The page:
Hypothesis: We prospectively studied patients with impingement syndrome to look at outcomes of nonoperative treatment on a temporal basis.
Materials and methods: Temporal outcomes of 100 consecutive patients treated for impingement syndrome were prospectively evaluated. All patients began a standardized, nonoperative treatment protocol consisting of a subacromial steroid injection, followed by physical therapy.
Results: Data were available on 94 patients at the final two-year follow-up assessment. Overall, 74 of 94 patients did not require surgery. In that group, the average American Shoulder and Elbow Surgeons (ASES) outcome score increased from 56 to 95, with an average decrease in the pain score from 4.8 to 0.6. Improvement was demonstrated in patient shoulder outcome scores (ASES score) and visual analog pain scores between treatment initiation and the one-year follow-up assessment (p < .0001); no improvement was identified past one year. Of the non-surgical patients, 22 continued to have some shoulder pain.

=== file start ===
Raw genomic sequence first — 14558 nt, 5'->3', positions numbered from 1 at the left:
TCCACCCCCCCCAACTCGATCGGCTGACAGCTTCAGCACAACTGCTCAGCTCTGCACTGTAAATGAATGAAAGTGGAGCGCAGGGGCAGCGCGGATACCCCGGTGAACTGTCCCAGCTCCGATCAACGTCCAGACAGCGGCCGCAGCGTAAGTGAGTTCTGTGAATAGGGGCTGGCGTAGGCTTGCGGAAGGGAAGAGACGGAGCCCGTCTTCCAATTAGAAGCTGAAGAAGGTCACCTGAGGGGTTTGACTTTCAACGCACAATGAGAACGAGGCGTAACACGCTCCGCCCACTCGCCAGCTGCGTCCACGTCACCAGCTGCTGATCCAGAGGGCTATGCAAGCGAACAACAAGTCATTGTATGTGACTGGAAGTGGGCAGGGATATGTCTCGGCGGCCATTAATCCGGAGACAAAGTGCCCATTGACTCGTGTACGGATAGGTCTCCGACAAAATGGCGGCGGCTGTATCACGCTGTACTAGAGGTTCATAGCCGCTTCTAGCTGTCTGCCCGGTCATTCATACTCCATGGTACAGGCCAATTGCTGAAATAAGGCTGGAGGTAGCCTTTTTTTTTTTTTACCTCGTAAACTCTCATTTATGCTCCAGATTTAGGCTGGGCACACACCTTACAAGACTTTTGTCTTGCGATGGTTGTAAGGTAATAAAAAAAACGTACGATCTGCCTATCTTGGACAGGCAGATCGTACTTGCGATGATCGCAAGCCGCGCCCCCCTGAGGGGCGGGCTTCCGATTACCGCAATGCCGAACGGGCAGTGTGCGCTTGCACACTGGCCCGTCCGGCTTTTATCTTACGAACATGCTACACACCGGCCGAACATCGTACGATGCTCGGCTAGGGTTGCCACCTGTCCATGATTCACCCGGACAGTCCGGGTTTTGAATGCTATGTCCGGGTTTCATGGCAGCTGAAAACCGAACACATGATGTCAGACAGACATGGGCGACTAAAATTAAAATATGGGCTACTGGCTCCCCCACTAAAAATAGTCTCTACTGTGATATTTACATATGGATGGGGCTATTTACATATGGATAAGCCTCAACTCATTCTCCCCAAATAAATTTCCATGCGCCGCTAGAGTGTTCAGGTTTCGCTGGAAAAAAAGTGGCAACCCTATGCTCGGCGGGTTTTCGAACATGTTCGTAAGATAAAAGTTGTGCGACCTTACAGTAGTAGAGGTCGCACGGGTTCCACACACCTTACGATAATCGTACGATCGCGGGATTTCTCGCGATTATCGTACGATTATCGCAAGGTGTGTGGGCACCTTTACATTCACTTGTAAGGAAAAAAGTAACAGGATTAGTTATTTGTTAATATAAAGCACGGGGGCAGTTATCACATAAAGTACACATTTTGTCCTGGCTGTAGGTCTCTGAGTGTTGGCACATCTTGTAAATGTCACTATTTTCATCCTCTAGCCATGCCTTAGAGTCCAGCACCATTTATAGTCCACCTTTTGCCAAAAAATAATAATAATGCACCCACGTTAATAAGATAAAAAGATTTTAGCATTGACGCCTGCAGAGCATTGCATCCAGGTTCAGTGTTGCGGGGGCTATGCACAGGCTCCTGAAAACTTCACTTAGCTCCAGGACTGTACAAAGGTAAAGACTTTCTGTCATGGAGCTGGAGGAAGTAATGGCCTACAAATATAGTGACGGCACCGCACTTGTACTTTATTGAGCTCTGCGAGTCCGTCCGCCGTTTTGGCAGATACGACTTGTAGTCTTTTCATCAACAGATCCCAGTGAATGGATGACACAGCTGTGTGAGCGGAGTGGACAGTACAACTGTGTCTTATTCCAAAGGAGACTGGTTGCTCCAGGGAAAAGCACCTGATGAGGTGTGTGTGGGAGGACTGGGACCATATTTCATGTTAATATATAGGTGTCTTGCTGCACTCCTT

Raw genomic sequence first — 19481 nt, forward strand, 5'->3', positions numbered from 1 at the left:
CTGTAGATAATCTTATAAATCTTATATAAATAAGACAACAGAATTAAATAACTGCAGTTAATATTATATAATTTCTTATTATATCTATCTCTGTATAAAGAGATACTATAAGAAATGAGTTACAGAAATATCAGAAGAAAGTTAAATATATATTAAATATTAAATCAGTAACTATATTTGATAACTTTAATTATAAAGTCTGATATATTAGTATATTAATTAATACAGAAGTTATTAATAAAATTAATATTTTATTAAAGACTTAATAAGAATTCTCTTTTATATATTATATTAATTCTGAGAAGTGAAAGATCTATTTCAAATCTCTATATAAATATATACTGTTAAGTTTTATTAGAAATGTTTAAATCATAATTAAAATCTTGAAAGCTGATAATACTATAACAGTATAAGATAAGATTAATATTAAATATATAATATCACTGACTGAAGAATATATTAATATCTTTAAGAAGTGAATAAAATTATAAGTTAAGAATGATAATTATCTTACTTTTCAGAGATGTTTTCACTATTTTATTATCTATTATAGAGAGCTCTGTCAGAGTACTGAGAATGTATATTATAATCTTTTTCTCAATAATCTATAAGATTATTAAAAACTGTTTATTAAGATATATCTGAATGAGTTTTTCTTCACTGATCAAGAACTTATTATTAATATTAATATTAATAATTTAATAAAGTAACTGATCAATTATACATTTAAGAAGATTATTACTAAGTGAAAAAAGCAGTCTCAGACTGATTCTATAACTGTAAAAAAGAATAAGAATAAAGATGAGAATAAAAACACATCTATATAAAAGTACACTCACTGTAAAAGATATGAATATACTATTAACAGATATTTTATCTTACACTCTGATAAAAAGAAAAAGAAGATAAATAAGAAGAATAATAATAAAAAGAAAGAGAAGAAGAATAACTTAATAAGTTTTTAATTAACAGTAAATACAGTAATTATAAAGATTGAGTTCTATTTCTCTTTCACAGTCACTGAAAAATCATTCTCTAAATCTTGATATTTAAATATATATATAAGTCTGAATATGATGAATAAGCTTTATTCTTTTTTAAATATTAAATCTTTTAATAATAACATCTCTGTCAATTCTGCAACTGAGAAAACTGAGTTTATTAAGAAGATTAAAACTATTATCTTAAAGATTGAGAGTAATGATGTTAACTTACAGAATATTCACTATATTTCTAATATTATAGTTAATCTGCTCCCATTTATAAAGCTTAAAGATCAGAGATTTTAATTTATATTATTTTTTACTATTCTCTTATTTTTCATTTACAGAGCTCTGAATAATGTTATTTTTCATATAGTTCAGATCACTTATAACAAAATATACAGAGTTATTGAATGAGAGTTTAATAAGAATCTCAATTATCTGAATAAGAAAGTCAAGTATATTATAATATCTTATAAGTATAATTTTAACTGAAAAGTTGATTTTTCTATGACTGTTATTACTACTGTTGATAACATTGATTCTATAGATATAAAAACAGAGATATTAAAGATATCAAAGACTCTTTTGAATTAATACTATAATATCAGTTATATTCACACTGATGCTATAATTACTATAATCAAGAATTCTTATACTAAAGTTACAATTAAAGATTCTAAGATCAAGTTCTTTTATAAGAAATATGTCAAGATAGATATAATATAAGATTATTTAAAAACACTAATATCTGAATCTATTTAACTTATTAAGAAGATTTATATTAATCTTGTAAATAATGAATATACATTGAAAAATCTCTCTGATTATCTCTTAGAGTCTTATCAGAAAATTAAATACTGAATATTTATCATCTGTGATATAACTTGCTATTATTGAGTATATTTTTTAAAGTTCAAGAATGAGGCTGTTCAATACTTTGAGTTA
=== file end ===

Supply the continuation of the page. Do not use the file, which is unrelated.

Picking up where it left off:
Conclusion: Of patients with impingement syndrome treated nonoperatively, 79% did not require surgery after two-year follow-up. Predictors of patients going on to surgical intervention included the total number of subacromial steroid/lidocaine injections and patient response to the initial subacromial injection. Of the patients not undergoing surgery, 30% continued to have some shoulder pain.
Level of evidence: Level 1; Prospective prognosis study, >80% follow-up.